The Ambiguity of the Sea and Gender Roles in Martin Delany's Blake; or The Huts of America.

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Author: Rei Nawa
Date: Annual 2019
Publisher: Institute of American and Canadian Studies, Sophia University
Document Type: Article
Length: 7,894 words
Lexile Measure: 1490L

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Introduction

Martin Delany's Blake; or The Huts of America (1859-1862) is one of the traditional sea narratives in 19th-century black Atlantic literature. As critics such as Elizabeth Schultz and John Watford DeStafney point out, the sea holds a duality in its nature. Because of its literal fluidity and mobility, it sometimes represents freedom, chaos, unfettered states, limitlessness, and the power to overthrow hierarchy. At the same time, however, it also symbolizes restraint, order, fettered states, limitedness, discipline, and confinement due to its connection with ships. This duality of the sea becomes more conspicuous in African American literature because of the history of the Atlantic slave trade and the Middle Passage. Both as a route or means of escape from slavery and also as a signature element of the brutal Atlantic slave trade, the sea is described in many various and often conflicting ways in 19th-century slave narratives and novels written by African American authors such as Olaudah Equiano, Frederick Douglass, and Harriet Jacobs. The purpose of my paper is to examine the role of the sea in Blake and clarify how the sea connects to the notion of gender roles of the main character, Blake. Close examination of the text shows that the representation of gender roles in Blake is contradictory and ambiguous. There is a parallel between the nature of the sea and Delany's concept of gender roles in terms of their ambiguity and uncertainty. Although critics have discussed Blake's concepts of gender roles, no attention has been paid to this parallel. However, discussing the text through a discourse on the tradition of antebellum sea narratives allows readers to acknowledge the deep connection of these two themes: gender and African American sea narratives.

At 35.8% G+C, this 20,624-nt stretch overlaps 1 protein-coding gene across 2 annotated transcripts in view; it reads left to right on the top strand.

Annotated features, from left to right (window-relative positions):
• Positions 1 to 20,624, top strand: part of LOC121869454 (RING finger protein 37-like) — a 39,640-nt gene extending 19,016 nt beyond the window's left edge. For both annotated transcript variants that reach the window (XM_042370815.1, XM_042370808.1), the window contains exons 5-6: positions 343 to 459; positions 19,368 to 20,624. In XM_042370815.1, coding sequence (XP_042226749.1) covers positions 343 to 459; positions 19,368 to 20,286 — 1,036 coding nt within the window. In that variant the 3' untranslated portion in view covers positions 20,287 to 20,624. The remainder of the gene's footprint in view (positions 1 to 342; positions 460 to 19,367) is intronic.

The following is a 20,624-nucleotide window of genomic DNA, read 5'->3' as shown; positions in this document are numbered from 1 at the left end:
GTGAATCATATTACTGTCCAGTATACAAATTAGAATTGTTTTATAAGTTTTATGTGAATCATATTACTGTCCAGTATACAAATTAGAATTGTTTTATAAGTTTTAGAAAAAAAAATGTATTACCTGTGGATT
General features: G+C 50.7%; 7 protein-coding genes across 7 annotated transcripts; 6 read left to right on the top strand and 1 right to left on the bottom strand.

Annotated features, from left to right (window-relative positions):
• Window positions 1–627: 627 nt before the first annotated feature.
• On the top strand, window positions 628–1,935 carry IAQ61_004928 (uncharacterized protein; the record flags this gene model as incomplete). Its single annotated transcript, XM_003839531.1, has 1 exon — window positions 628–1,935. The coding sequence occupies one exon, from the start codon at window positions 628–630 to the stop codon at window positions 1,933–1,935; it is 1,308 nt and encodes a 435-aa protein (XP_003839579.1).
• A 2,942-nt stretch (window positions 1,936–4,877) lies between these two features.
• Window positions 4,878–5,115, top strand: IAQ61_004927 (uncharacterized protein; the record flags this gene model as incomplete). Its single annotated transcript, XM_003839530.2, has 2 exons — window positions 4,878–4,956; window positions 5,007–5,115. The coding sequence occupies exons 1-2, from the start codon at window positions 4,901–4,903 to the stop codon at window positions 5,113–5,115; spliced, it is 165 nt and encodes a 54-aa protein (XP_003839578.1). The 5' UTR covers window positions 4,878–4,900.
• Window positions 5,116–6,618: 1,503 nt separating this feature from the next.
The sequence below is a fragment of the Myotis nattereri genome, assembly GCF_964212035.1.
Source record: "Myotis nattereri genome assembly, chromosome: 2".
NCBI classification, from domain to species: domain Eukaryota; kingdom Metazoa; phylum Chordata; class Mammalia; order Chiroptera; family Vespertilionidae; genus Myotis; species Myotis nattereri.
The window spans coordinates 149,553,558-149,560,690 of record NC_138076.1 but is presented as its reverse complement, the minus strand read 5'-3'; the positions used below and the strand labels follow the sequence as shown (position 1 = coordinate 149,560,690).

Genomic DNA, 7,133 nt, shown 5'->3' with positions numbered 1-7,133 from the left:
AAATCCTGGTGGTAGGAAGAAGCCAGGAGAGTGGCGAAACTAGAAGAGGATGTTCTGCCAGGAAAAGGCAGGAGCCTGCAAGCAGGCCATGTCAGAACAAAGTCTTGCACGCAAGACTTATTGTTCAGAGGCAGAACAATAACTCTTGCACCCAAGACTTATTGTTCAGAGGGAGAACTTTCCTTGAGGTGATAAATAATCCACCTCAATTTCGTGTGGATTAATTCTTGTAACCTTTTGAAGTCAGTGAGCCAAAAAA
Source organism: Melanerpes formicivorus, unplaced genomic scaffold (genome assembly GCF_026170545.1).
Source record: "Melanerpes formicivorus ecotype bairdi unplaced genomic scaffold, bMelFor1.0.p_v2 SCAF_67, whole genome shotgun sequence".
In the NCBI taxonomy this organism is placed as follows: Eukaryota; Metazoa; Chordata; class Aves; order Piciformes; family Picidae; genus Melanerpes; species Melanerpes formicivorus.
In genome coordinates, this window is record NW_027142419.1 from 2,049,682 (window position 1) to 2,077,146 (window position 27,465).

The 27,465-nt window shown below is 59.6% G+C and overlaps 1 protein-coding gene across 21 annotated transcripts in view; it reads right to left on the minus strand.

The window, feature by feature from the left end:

To analyze the connection between gender and Blake's aspect as a sea narrative is significant because it reveals how Blake functions "as part of [Delany's] argument for black emigration to Africa" (McGann xxiv). In the words of Paul Gilroy, Delany is the "principal progenitor of black nationalism in America" (20) as the novelist strongly believes in the necessity of emigration somewhere outside America for black people to form a self-governing black nation-state. As Jerome McGann points out, Blake was published "as part of an argument for black emigration to Africa and as part of a scheme to raise money for his [Delany's] emigration project" (xxiv). Therefore, Delany depicts Blake as a main black male character who explores not only inside the United States, but beyond its national borders, such as Canada, Africa and Cuba. Because of this transnational aspect of Blake's life, images of the sea flow through his entire narrative. Through a literary and historical analysis of the primary sources of Delany's political writings, I would like to shed light on his argument about gender roles and examine how they are manifested in Blake and how they connect to Delany's descriptions of the sea in the text. Although the text uses two names, Blake and Henry, for the main protagonist, hereafter I will refer to...

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Gale Document Number: GALE|A628846983